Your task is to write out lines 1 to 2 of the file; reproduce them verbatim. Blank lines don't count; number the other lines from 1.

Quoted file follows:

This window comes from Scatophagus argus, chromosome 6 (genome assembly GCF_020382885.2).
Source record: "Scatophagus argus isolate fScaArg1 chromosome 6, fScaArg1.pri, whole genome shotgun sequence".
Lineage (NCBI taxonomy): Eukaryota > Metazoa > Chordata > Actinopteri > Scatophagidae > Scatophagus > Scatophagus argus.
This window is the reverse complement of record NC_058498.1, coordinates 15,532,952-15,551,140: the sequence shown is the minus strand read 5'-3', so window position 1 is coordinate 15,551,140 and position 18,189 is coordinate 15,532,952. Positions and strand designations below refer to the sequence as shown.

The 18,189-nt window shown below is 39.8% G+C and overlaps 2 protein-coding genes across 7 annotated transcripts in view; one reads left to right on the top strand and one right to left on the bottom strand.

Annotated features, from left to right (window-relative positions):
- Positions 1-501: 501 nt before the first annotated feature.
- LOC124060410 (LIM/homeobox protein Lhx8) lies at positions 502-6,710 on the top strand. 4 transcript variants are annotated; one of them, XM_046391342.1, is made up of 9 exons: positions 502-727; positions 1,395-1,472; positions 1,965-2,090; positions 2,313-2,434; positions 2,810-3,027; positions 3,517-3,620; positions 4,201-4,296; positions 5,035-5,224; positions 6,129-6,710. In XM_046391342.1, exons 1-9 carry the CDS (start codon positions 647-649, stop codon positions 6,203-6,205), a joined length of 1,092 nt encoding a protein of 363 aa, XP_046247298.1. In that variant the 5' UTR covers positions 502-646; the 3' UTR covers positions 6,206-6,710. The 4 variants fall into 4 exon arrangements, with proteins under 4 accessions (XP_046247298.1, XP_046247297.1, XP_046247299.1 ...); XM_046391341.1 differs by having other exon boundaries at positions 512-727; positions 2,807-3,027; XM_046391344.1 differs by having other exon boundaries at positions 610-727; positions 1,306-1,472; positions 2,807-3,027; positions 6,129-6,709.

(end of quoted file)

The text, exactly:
This window comes from Scatophagus argus, chromosome 6 (genome assembly GCF_020382885.2).
Source record: "Scatophagus argus isolate fScaArg1 chromosome 6, fScaArg1.pri, whole genome shotgun sequence".